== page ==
welcome to the 60s…remixed



Favourite track: Make Me Free

This album is honestly one of the best I’ve listened to recently. It has powerful messages, oozes creativity and every single song is crafted masterfully.  

I hadn’t heard of London Hip-Hop artist, Che Lingo, until I saw his eye-catching album cover art pop up on my Spotify displaying a yellow balaclava and his own with a kind of spacey, electric background with what looks like jewels dotted around on a dark background. It had this 80s sci-fi look to it but also something more to it with those gold-rimmed ‘Dr Eckleberg-esque’ spectacles and an expression that suggests he’s about to supply us some music that will make us bop along as well as take a moment to think. The 12-track album The Worst Generation already in it’s title seems to be hinting at a social commentary so it will be interesting to hear what he has to say.

Image credit: Twitter

The opening track ‘South’ begins with staccato orchestral strings and then a heavy bassline and Hip-Hop beat comes in along with rap verses. The flow here has a UK and US feel (if that’s even possible). The chorus has a catchy US rap feel but the accent and delivery is UK without a doubt. This track talks about what it’s like living in South London, the struggle of growing up in a volatile environment and his focus on making music. ‘My Block’ opens with an edgy synth key melody, crispy audio and then a Hip-Hop beat and heavy bass. The chorus is repetitive and layered with a kind of choral/gospel feel in the background and then a mild Travis Scott kind of audio feature with “they don’t know me”/“do this for my people” and then cleaner delivery on top. Two minutes in it gets fast-paced and shows off his lyrical skill and rap delivery and the ending slows it all down to a halt. ‘Make Me Free’ opens with dreamy acoustic guitar, an RnB/Hip-Hop beat and a high-pitched vocal melody about “money”. It’s got a lighter feel but also something melancholic about it. The synths and FX used create a delicate, magical sound to it and then the rap on top gives it something different.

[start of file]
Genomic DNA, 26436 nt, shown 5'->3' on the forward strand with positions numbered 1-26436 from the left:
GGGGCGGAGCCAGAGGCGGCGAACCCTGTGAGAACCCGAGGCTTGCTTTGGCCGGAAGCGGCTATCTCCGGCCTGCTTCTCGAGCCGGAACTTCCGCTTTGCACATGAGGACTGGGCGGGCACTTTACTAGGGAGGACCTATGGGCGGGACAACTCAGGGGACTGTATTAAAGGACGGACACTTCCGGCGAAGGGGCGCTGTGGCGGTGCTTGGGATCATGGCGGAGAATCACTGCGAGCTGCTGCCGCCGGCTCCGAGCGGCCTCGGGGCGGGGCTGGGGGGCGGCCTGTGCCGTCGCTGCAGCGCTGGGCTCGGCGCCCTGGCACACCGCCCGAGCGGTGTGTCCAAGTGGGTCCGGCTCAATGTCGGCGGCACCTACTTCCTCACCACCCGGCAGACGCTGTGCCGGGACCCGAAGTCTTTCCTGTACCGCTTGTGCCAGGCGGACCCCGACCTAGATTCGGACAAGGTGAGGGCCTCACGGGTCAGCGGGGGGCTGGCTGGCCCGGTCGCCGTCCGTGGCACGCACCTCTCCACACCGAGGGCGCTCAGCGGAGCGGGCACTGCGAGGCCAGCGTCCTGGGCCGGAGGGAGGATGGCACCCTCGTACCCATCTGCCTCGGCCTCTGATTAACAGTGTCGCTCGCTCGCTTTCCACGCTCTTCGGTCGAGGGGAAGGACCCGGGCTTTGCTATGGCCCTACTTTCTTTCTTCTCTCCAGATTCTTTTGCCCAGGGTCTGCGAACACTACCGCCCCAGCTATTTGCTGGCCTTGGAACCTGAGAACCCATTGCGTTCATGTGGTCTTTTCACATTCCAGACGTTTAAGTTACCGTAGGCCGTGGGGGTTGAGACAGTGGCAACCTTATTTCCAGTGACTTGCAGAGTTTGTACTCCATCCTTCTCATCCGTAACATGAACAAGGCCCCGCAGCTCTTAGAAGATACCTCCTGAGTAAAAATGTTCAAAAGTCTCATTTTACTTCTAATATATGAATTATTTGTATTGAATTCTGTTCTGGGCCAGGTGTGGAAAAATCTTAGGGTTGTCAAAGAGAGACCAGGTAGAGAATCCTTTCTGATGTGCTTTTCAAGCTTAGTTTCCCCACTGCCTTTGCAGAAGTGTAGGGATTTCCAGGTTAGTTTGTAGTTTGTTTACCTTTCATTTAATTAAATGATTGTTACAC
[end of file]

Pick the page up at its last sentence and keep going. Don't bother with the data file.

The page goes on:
A cinematic guitar opening met with aggressive audio starts ‘Black Ones’ featuring Ghetts. It’s a commentary on race, history and violence. The Hip-Hop beat is HARD but the inclusion of lighter instruments and a catchy chorus varies the production making it sooo listenable. The word play, delivery, lyrics – it’s hard-hitting and sharp with the track ending in a sudden gunshot. ‘Bobbing For Apples’ has a light-paced Hip-Hop hi-hat and snare beat and then warped guitar with fast rap about “the curse of the woke rapper”. ‘Hunch’ begins with muted synth keys and then this Dancehall UK-rap style beat with spacey bassline and guitar. It will have you moving and the stop-start pace of things gives it that chaotic, tense energy reflecting perhaps this “hunch” and issues of “trust”. ‘Screw Face’ opens with siren alarms, vocal FX and a delicate synth melody. The audio is amplified and then a HARD beat and bassline drops with a steady delivery with verses beginning with “a day in the life” and then a broken window sound. ‘A Bit Insecure’ is a spoken word style delivery addressed to a woman accompanied with a lighter Hip-Hop beat and a dreamy melody and muffled vocal FX in the background. It’s so beautiful and careful and ends with gorgeous strings that merge into the next song ‘Dark Days’ which talks about how he needs her to “heal” him. Kojey Radical features on this one and his vocal compliments Che’s well and adds some depth audio-wise to the track. The guitar and strings has a sad, beautiful, magical feel.

‘Love Drugs’ begins with a bass and nostalgic sad melody under a slow beat. It’s atmospheric and yet has a resonant cable synth sound cutting through to remind us that there is a darker edge to this. Rachel Chinouriri’s beautiful voice features on ‘Perfect Wounds’ which adds a feminine element (very similar to US duo, Chloe x Halle’s style) to this Hip-Hop song about life, death and pain. The final track ‘The Worst Generation’ (ft. Samm Henshaw) opens with piano chords and then a kind of choral vocal delivery with orchestral strings. It’s got a slow Hip-Hop beat but remains strong as it talks about how this generation is “living in the belly of the beast” and how it’s one scary fairy tale.

This has to be heard with headphones to appreciate the musical production and the lyrics that make for one of the most thought-provoking, meaningful UK Hip-Hop albums in recent times. It’s cinematic with a cutting edge that reminds us of the reality.